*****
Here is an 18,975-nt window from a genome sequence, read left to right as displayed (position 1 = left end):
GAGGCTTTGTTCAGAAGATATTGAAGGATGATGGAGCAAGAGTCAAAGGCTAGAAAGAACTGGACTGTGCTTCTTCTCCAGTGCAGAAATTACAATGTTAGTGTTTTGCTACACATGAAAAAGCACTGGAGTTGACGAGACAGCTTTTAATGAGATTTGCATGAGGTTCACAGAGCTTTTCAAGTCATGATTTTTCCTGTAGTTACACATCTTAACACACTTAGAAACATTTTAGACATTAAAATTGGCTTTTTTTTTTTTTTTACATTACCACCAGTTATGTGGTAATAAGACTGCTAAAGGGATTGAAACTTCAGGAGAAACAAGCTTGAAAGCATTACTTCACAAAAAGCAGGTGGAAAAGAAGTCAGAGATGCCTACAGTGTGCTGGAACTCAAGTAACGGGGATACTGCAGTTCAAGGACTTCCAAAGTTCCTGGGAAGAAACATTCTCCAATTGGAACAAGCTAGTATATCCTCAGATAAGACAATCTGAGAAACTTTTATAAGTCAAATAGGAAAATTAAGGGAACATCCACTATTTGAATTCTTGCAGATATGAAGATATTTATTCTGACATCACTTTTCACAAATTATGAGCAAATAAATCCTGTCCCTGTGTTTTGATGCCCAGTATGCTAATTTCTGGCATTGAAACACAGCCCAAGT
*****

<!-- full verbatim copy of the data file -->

Here is an 18,975-nt window from a genome sequence, read left to right as displayed (position 1 = left end):
GAGGCTTTGTTCAGAAGATATTGAAGGATGATGGAGCAAGAGTCAAAGGCTAGAAAGAACTGGACTGTGCTTCTTCTCCAGTGCAGAAATTACAATGTTAGTGTTTTGCTACACATGAAAAAGCACTGGAGTTGACGAGACAGCTTTTAATGAGATTTGCATGAGGTTCACAGAGCTTTTCAAGTCATGATTTTTCCTGTAGTTACACATCTTAACACACTTAGAAACATTTTAGACATTAAAATTGGCTTTTTTTTTTTTTTTACATTACCACCAGTTATGTGGTAATAAGACTGCTAAAGGGATTGAAACTTCAGGAGAAACAAGCTTGAAAGCATTACTTCACAAAAAGCAGGTGGAAAAGAAGTCAGAGATGCCTACAGTGTGCTGGAACTCAAGTAACGGGGATACTGCAGTTCAAGGACTTCCAAAGTTCCTGGGAAGAAACATTCTCCAATTGGAACAAGCTAGTATATCCTCAGATAAGACAATCTGAGAAACTTTTATAAGTCAAATAGGAAAATTAAGGGAACATCCACTATTTGAATTCTTGCAGATATGAAGATATTTATTCTGACATCACTTTTCACAAATTATGAGCAAATAAATCCTGTCCCTGTGTTTTGATGCCCAGTATGCTAATTTCTGGCATTGAAACACAGCCCAAGT